From a Brad Keithley Facebook post on where Alaska has fallen short on managing its oil patch:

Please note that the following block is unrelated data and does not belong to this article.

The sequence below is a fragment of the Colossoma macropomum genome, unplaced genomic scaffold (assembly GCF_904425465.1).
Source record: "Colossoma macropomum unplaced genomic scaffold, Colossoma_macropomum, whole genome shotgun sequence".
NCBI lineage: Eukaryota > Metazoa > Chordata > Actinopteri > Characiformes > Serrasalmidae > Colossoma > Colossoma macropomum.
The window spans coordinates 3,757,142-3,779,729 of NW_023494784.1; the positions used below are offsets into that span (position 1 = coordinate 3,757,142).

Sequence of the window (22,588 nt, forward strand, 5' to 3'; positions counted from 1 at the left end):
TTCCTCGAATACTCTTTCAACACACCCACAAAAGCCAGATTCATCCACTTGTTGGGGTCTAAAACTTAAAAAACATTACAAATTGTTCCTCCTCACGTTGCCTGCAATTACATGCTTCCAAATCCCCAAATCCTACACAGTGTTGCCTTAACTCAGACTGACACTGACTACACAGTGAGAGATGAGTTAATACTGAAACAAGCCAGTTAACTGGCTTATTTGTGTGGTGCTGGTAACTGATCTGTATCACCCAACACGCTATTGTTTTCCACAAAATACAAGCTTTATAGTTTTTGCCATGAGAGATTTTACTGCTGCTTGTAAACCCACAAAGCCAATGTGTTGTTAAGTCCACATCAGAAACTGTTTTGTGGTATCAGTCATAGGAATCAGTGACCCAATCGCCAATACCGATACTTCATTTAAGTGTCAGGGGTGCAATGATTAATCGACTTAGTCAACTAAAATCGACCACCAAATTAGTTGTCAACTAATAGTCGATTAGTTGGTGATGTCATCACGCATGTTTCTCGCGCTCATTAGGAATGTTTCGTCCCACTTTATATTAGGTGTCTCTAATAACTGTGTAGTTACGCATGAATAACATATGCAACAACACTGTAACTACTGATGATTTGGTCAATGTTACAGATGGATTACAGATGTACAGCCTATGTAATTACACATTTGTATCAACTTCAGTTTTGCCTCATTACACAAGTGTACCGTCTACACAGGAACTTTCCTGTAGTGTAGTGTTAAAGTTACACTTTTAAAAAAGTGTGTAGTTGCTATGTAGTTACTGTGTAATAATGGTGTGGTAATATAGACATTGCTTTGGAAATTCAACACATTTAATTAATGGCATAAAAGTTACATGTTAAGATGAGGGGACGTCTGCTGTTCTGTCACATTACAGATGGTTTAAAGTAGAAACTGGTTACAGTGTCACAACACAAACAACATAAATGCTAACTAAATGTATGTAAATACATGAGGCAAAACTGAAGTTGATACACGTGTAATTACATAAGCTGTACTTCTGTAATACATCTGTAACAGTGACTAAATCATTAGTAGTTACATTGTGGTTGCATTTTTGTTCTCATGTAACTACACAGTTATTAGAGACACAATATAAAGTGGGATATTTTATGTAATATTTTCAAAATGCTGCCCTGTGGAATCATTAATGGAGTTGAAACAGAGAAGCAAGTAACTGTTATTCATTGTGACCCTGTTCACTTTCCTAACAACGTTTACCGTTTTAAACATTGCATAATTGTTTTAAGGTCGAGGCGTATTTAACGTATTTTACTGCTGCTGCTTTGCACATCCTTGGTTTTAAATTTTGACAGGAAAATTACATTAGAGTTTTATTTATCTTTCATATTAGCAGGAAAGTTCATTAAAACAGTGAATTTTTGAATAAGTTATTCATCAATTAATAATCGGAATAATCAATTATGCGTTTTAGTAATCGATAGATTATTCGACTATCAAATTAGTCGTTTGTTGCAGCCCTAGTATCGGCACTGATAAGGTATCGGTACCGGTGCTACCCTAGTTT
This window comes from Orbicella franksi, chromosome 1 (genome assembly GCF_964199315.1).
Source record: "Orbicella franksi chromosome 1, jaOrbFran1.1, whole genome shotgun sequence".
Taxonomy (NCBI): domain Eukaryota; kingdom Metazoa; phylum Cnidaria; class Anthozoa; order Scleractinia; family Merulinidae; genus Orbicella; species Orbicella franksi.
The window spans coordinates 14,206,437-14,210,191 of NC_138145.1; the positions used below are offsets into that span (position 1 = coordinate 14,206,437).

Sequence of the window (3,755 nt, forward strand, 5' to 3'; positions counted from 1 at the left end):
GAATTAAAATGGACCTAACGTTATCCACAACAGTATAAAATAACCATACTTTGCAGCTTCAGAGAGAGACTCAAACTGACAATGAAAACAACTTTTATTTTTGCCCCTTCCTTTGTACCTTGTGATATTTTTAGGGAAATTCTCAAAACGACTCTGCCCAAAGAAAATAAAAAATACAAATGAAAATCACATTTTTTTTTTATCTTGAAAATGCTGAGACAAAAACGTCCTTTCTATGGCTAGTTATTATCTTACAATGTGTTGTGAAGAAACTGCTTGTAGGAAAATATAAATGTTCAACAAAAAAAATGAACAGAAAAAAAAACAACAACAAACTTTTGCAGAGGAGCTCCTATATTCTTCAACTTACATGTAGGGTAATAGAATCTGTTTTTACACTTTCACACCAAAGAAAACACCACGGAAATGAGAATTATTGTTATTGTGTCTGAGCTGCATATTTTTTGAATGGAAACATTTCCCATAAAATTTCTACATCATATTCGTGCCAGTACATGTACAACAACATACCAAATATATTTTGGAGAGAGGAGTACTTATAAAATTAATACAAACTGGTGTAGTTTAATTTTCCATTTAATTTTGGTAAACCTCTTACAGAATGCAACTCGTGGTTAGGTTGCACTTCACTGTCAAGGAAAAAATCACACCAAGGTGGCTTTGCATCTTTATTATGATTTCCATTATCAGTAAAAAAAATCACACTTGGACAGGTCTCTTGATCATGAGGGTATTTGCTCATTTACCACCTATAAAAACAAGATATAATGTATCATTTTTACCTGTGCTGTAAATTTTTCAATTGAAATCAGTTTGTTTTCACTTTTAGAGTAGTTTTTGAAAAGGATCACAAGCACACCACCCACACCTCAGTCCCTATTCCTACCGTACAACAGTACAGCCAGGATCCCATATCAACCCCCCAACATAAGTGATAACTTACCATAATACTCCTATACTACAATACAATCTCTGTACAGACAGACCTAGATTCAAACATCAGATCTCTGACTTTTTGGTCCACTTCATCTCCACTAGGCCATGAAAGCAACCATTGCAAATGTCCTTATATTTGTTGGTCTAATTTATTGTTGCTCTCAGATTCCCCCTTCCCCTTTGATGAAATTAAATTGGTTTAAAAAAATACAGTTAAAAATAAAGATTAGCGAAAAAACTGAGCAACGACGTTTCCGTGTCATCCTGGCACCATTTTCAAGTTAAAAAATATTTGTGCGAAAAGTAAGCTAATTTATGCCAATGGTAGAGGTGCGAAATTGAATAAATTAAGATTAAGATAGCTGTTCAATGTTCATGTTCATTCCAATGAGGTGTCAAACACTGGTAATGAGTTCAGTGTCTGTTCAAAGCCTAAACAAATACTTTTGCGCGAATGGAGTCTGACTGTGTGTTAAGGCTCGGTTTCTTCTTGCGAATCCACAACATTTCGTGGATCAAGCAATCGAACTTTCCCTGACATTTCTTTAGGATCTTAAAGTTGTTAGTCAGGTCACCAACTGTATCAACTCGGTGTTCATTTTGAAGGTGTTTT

There are success stories also where government owns the lands, but no disrespect intended, Alaska is not one of those and has done a horrible job at managing the lands. Basically we have lived off of the two large lighter oil discoveries at Prudhoe and Kuparuk (and a few satellites along the way) for decades and never had to do much else to manage the lands better. Now that those are producing at much lower levels, we don’t have a good strategy in place — as the owner of the lands — for further development. Given our position, the two best corollaries to look to are how the US has managed the Gulf of Mexico and Norway. The US has been successful in the GOM by only charging royalties and no severance taxes. The resulting low costs have encouraged investment and development, despite the higher cost and risk environment. Norway has gone about it differently by eliminating lease bonus payments, royalty and engaging in co-investment. As a result, even though it has imposed higher costs Norway actually has reduced risk and created alignment in a way that has enabled it to drive investment and activity in a way Alaska hasn’t….But of course …. no one wants to listen to that. The existing players on the Slope are satisfied with the current (largely non-competitive) arrangement where they set the pace of development and most of the Alaska players don’t have a clue (and don’t bother to take the time to learn about) alternative approaches, and as a result just rely on the current industry to continue to identify the terms for development.